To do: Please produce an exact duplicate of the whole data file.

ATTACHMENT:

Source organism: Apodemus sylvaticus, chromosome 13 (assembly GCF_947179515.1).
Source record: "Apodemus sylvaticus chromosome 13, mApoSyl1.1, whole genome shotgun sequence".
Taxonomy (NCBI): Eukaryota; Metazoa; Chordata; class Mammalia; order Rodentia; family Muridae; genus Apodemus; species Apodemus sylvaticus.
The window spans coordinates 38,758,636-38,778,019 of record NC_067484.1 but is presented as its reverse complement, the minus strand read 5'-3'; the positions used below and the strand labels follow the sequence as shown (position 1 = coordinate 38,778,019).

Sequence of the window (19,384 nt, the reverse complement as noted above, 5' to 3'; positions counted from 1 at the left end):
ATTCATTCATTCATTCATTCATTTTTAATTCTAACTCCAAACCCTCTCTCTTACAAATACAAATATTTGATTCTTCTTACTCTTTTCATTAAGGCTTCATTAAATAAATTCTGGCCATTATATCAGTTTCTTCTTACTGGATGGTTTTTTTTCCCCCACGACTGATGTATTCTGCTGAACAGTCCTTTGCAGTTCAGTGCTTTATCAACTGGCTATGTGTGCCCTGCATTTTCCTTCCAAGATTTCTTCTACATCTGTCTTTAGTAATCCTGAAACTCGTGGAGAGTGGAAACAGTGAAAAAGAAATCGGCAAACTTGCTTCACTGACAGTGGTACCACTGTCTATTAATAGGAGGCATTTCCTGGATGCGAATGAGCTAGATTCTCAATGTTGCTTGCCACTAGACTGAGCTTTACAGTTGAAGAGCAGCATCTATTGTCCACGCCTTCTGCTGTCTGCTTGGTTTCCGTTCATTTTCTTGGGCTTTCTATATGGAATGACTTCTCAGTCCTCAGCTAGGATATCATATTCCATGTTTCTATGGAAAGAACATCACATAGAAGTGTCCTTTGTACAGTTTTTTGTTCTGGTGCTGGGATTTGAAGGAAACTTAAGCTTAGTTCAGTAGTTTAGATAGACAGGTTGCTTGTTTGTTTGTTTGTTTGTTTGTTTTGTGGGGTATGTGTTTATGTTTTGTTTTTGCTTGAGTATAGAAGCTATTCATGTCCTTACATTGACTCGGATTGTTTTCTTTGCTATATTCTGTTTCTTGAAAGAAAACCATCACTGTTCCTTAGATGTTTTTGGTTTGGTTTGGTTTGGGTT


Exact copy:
Source organism: Apodemus sylvaticus, chromosome 13 (assembly GCF_947179515.1).
Source record: "Apodemus sylvaticus chromosome 13, mApoSyl1.1, whole genome shotgun sequence".
Taxonomy (NCBI): Eukaryota; Metazoa; Chordata; class Mammalia; order Rodentia; family Muridae; genus Apodemus; species Apodemus sylvaticus.
The window spans coordinates 38,758,636-38,778,019 of record NC_067484.1 but is presented as its reverse complement, the minus strand read 5'-3'; the positions used below and the strand labels follow the sequence as shown (position 1 = coordinate 38,778,019).

Sequence of the window (19,384 nt, the reverse complement as noted above, 5' to 3'; positions counted from 1 at the left end):
ATTCATTCATTCATTCATTCATTTTTAATTCTAACTCCAAACCCTCTCTCTTACAAATACAAATATTTGATTCTTCTTACTCTTTTCATTAAGGCTTCATTAAATAAATTCTGGCCATTATATCAGTTTCTTCTTACTGGATGGTTTTTTTTCCCCCACGACTGATGTATTCTGCTGAACAGTCCTTTGCAGTTCAGTGCTTTATCAACTGGCTATGTGTGCCCTGCATTTTCCTTCCAAGATTTCTTCTACATCTGTCTTTAGTAATCCTGAAACTCGTGGAGAGTGGAAACAGTGAAAAAGAAATCGGCAAACTTGCTTCACTGACAGTGGTACCACTGTCTATTAATAGGAGGCATTTCCTGGATGCGAATGAGCTAGATTCTCAATGTTGCTTGCCACTAGACTGAGCTTTACAGTTGAAGAGCAGCATCTATTGTCCACGCCTTCTGCTGTCTGCTTGGTTTCCGTTCATTTTCTTGGGCTTTCTATATGGAATGACTTCTCAGTCCTCAGCTAGGATATCATATTCCATGTTTCTATGGAAAGAACATCACATAGAAGTGTCCTTTGTACAGTTTTTTGTTCTGGTGCTGGGATTTGAAGGAAACTTAAGCTTAGTTCAGTAGTTTAGATAGACAGGTTGCTTGTTTGTTTGTTTGTTTGTTTGTTTTGTGGGGTATGTGTTTATGTTTTGTTTTTGCTTGAGTATAGAAGCTATTCATGTCCTTACATTGACTCGGATTGTTTTCTTTGCTATATTCTGTTTCTTGAAAGAAAACCATCACTGTTCCTTAGATGTTTTTGGTTTGGTTTGGTTTGGGTT